I went home to email my orthopedic doctor regarding my labs however they were quick to respond that they did not order the test but pointed out that my pulmonologist had ordered it. This led me to contact yet another doctor trying to get everything all straightened out.  I had already done this lab work for congestive heart failure yet these results were even higher this time.  What are these doctors not telling me?

Anyway, did you follow all of that?  Confusing right???  This is just another day of dealing with too many doctors and a rare disease that so few doctors know so little about.  The simplest tests can take weeks to arrange and are usually only ordered after I have went in a circle of doctors passing me from one to the other and me not taking “no explanation” for my pain.  I want answers! While the orthopedic doctor told me I was “out of his range”, he is at least ordering tests to try and find some of those answers. Yet here I sit playing the waiting game again and I can’t help but get nervous when the waiting game is in regard to the condition of my heart this time.

As if that wasn’t enough for the day, my phone rang and it was Covenant hospital explaining that the MRA that was scheduled for Thursday, is such a rare test that they wanted to push my appointment back to February 3rd as this is when the radiologist who specializes in this testing would be in. This would allow him to be there during the procedure to make sure he is getting a good look at what he needs to see.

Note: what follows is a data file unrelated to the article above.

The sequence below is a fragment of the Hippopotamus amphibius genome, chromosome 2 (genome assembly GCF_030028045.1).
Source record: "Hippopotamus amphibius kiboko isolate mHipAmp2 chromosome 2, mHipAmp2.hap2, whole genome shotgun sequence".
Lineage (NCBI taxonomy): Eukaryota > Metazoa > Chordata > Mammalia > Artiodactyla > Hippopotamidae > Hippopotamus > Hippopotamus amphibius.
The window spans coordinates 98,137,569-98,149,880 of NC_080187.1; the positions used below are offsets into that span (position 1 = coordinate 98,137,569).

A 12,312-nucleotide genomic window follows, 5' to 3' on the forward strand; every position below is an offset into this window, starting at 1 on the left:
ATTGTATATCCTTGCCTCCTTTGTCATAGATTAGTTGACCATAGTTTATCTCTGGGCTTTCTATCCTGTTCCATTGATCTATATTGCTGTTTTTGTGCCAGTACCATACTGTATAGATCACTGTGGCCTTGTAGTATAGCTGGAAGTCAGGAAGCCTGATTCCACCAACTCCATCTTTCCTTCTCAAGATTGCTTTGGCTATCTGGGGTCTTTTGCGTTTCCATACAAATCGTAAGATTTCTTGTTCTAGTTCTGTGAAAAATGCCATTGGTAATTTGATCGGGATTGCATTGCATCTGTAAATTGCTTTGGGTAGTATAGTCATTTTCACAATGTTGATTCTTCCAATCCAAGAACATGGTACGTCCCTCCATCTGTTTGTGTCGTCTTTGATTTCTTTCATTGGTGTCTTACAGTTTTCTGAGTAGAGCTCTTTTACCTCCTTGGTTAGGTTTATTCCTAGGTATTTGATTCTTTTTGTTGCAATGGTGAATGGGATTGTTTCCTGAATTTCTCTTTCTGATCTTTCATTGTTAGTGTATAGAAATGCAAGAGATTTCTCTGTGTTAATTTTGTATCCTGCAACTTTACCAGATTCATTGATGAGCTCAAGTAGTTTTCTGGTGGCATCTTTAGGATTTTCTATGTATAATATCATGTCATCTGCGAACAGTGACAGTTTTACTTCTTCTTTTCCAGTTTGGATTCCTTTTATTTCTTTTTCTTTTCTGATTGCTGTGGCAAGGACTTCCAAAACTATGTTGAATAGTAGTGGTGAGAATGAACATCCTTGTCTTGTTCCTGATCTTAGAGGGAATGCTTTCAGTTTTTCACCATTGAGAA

Ok, I like to think I handle myself pretty well overall when being in some of the situations I’ve been in, but sometimes enough is enough.  I did get a little snippy with her and said that was fine but followed up by saying I have been dealing with this extreme leg pain for over 5 months, and yes, I actually said “if I lose a leg I’m going to be pretty pissed off”. I’m to the point now where I’m embarrassed and can laugh about what I said, and I did apologize which she of course simply replied that she “understands my frustration”….another typical line I hear that only indicates they have no answers for me. I was able to refrain from saying anything more and simply thanked her for the call.

So that was my morning in a nutshell, fun right?!  As of now my MRA is scheduled for next Tuesday then I will see my heart doctor on Wednesday and go from there.

I also need to acknowledge that we lost yet another member from my Fibrosing Mediastinitis group the other night.  Gary was one who also had welcomed me when I joined the group and his posts were always so inspiring because no matter how bad of a day he was having, he always praised God for the life that he was living…and like Dave, Gary always made sure to encourage and let us know that he was holding us up in prayer.

When I joined the FM group years ago, my symptoms were very mild however Dave, Gary, Rick, Tricia and Gina all have a special place in my heart as they have all been around since I was diagnosed. I know they have no idea what an influence they have had on me because I was quiet on the site and did not post often.  I did however read everything everyone wrote and I laughed, I cried, I was inspired by the determination. I have gotten to know a lot of wonderful people through this group who impact my fight more than they will ever know.